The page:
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50 Years After the Death of John F. Kennedy | A Hometown Remembers

50 Years After the Death of John F. Kennedy | A Hometown Remembers
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“When I got home, my mother, who’d been watching this thing on television, said, ‘Did you scream out, “Peter Lawford!”? You must have been on one of those speakers, because I heard you.’ I said, ‘Yeah, it was me.’ I’ve always had a pretty big mouth.”

David Crawford

“The President was pretty good, but Bobby could throw a nice football.”

David Crawford grew up in Barnstable and was a young office worker with John Kennedy’s 1960 presidential campaign. Now a branch manager for an investment firm in Hyannis, Crawford lives in Centerville.

“On Election Day we were standing around on the President’s lawn, and we just started tossing a football around. Teddy, Bobby, and Jack showed up. They were always playing touch football anyway. It was a regular weekend activity. And they all liked to play quarterback. You aren’t any good, I’m gonna play quarterback now—that kind of thing. The President was pretty good, but Bobby could throw a nice football. We were just playing pitch and catch. It wasn’t long, maybe 20 minutes. Things were happening, and I think they were trying to break some of the tension. It was just kind of quiet; nobody really said anything.

“The President had this little trolley car that he’d drive around in with the kids. It would be this big contingent of kids that was immediately followed by a contingent of Secret Service agents on a golf cart. They’d go to the little news shop in town for some candy, ice cream, some newspapers. It also had its share of Kennedy souvenirs. The President would look at them a little, then just keep going.

“There were crowds wherever he went. He’d fly into Otis [Air Force Base, near Mashpee] and then helicopter in and land on his father’s front lawn. You couldn’t miss the whish of the helicopter. Everyone knew he was coming in. People would be out on the water waiting to see him land, and they’d be lining the beaches. Or they’d be upstairs with their windows open, just watching. Even the Republicans who lived near the Compound would watch him land. They might say they didn’t like Democrats, but they’d be looking out their windows, too, like everybody else.”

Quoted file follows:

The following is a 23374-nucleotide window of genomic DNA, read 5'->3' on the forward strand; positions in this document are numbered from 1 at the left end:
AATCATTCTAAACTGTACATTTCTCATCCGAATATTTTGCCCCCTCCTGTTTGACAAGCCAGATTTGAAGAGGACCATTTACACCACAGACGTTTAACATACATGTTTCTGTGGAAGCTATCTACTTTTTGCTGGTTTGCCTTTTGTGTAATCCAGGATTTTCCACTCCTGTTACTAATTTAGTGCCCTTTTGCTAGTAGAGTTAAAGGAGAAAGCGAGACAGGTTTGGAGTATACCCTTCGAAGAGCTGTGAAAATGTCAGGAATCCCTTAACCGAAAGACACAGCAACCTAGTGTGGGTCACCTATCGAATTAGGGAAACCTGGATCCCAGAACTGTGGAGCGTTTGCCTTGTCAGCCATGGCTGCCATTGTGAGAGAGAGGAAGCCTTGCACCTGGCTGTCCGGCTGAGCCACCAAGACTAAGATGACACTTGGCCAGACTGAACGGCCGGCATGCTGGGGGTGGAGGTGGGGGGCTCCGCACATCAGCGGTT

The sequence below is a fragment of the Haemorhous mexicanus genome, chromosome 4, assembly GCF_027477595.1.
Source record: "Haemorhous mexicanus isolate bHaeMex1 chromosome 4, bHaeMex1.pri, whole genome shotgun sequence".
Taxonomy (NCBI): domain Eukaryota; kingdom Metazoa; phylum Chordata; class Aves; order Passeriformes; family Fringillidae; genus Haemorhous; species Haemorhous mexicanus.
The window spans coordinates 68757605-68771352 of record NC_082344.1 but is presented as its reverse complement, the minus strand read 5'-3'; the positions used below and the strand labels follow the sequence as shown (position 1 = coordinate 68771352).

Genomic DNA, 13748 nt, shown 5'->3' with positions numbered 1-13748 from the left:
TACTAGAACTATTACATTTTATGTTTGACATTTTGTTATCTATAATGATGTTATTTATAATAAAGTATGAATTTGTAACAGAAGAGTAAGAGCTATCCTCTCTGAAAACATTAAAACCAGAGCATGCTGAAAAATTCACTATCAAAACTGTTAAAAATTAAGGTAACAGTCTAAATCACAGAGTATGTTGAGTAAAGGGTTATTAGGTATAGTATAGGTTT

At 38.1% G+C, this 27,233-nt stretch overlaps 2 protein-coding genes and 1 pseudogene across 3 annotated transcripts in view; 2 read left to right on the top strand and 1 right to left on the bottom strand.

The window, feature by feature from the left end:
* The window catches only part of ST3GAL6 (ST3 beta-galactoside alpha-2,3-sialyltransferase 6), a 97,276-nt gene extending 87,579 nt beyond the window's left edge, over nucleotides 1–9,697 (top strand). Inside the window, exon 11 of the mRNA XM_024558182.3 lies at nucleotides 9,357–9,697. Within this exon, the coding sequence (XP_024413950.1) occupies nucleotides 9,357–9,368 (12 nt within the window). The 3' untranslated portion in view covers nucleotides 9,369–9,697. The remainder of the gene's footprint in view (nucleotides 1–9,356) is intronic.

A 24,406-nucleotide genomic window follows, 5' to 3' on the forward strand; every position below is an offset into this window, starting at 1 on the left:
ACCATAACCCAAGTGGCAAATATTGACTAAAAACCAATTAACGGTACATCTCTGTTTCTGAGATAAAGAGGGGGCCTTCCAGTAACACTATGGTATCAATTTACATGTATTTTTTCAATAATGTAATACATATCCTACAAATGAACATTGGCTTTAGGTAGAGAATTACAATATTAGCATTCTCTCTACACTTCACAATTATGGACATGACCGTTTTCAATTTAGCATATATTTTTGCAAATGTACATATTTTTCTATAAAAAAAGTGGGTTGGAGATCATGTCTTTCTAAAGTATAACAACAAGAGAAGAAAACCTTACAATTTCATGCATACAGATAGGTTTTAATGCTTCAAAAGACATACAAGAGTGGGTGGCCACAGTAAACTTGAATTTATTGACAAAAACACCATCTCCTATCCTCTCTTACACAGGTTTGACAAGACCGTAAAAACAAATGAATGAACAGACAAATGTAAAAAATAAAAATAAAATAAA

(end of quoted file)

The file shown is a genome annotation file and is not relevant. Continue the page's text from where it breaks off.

Jack Aylmer

“When he got elected I had something to crow about. And I did.”

A former state senator and retired president of the Massachusetts Maritime Academy, Aylmer lives in Centerville.

“My dad owned a taxi company in Hyannis, and all of us kids, my sisters, my brother, myself, had to help out with the driving. I was only 16 at the time—you were supposed to be 21 to have a taxi license—but my father knew the police chief in town and was able to work something out. Dad had a contract with the Kennedy family, and most Friday nights I’d go and pick up John Kennedy; he was a senator then, at Barnstable Municipal Airport. Then I’d drive him back on Sundays. He got to know who I was, was interested in what I was going to do after high school, where I was going to go. And we talked about sports. But never politics. I think he was liberated from the Washington drudgery, and didn’t want to get into it much.

“During the election I shipped out [with] the Merchant Marines. The guys on the boat knew he was my candidate, and they’d always ask, ‘How’s he doing?’ When he got elected, I had something to crow about. And I did.”

Gordon Caldwell

“We’d be going 80mph on these back roads—the FBI, the Secret Service, the press—nobody would stop you.”

Beginning in 1955, Caldwell worked as a photographer for  the Cape Cod Times for 39 years. He lives in Hyannis.

Ian Aldrich

Author:

Ian Aldrich

Biography:

Senior editor of Yankee Magazine: Ian, a native New Englander who has worked and freelanced for Yankee for the past decade, writes feature stories, home pieces, and helps manage the magazine's up-front section, First Light. His stories have ranged from exploring the community impact from a church poisoning in a small town in northern Maine to dissecting the difficulties facing Nantucket around its problems with erosion. In addition to his connection to Yankee, Ian worked as a senior editor of Cincinnati Magazine for several years.

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